The word “modern” is such a subjective term. The 19th century poet, George Meredith, wrote a poetic sequence of 50 poems and entitled it Modern Love. The poems, each having 16 lines in 4 rhymed quatrains, describe the relationship between a man and his wife. It is “modern” for him because it is describing his current life in the 1860s. Yet, it is extraordinarily modern to us, in that it is timeless. It doesn’t seem filtered by the past, but emotionally contemporary. The distant couple, the repressed emotions, the sleepless night, these all seem to be taken from the late-20th-century, early -21st. I swear I have seen countless movies where a modern woman and modern man lie on their backs, thinking, wishing, wondering–the very emotions that Meredith attaches to his “modern lovers.” All it needs is a plaintive soundtrack by Bonnie “Prince” Billy.
Here is the first poem in the sequence. Notice the dread, the sadness, the angst; it seems all so very real, very contemporary.
- By this he knew she wept with waking eyes:
- That, at his hand’s light quiver by her head,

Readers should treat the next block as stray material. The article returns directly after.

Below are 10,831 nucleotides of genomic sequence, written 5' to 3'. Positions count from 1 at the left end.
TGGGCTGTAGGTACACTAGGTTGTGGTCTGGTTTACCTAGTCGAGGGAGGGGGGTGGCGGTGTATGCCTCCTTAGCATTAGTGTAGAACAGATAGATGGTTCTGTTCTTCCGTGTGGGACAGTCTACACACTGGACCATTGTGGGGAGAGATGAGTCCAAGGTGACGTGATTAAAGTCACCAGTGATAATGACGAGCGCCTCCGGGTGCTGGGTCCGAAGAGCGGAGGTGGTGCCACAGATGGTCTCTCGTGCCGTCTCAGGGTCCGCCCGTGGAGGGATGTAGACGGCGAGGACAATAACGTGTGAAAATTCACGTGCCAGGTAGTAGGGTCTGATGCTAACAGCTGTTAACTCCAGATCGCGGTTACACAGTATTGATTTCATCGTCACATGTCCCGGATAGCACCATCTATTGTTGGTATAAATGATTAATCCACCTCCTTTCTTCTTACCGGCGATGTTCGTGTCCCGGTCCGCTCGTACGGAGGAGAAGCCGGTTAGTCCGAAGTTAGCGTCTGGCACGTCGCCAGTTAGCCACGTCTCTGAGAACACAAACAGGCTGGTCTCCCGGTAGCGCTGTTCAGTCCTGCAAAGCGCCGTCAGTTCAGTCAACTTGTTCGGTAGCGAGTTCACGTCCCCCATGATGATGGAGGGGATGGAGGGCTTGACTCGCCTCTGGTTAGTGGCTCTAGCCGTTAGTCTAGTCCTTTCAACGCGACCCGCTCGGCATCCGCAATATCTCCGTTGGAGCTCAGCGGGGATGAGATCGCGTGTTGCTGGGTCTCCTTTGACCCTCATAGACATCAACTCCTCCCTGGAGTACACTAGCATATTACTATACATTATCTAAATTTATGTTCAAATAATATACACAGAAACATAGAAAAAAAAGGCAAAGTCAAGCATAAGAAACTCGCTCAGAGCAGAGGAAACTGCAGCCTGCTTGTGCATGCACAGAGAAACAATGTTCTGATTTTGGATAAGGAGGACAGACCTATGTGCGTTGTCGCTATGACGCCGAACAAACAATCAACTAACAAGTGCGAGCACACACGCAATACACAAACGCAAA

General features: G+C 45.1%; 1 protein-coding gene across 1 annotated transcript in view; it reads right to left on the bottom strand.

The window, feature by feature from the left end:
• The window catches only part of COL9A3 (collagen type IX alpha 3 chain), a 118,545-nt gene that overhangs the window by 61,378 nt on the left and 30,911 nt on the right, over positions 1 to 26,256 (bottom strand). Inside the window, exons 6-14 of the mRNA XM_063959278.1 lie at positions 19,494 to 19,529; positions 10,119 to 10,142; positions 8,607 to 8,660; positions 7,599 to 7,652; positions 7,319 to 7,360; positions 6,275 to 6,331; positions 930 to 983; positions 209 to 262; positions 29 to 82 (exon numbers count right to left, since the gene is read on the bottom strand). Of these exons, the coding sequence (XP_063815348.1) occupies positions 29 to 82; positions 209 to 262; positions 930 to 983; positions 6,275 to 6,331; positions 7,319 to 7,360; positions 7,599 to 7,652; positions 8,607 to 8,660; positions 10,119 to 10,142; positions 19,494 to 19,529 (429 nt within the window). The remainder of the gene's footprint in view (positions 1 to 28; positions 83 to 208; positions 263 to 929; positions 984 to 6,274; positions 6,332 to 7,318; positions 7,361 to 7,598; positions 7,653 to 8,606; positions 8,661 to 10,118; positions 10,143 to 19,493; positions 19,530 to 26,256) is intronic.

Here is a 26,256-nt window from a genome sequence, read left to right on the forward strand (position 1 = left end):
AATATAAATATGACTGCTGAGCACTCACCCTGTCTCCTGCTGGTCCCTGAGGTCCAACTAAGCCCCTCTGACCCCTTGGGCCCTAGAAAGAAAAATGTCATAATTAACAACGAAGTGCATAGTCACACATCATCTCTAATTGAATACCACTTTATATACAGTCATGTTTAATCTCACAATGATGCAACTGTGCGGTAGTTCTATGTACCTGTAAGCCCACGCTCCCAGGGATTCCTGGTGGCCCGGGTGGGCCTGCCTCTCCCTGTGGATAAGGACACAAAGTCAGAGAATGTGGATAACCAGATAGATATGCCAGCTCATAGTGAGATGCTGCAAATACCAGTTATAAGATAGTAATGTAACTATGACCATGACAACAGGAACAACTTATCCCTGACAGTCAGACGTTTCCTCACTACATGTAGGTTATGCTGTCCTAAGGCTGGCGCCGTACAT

- The strange low sobs that shook their common bed
- Were called into her with a sharp surprise,
- And strangely mute, like little gasping snakes,
- Dreadfully venomous to him. She lay
- Stone-still, and the long darkness flowed away
- With muffled pulses. Then, as midnight makes
- Her giant heart of Memory and Tears
- Drink the pale drug of silence, and so beat
- Sleep’s heavy measure, they from head to feet
- Were moveless, looking through their dead black years,
- By vain regret scrawled over the blank wall.
- Like sculptured effigies they might be seen
- Upon their marriage-tomb, the sword between;
- Each wishing for the sword that severs all.
- (For those who like the “biographical” strategy, check out George Meredith’s life. It makes the poem all the more poignant.)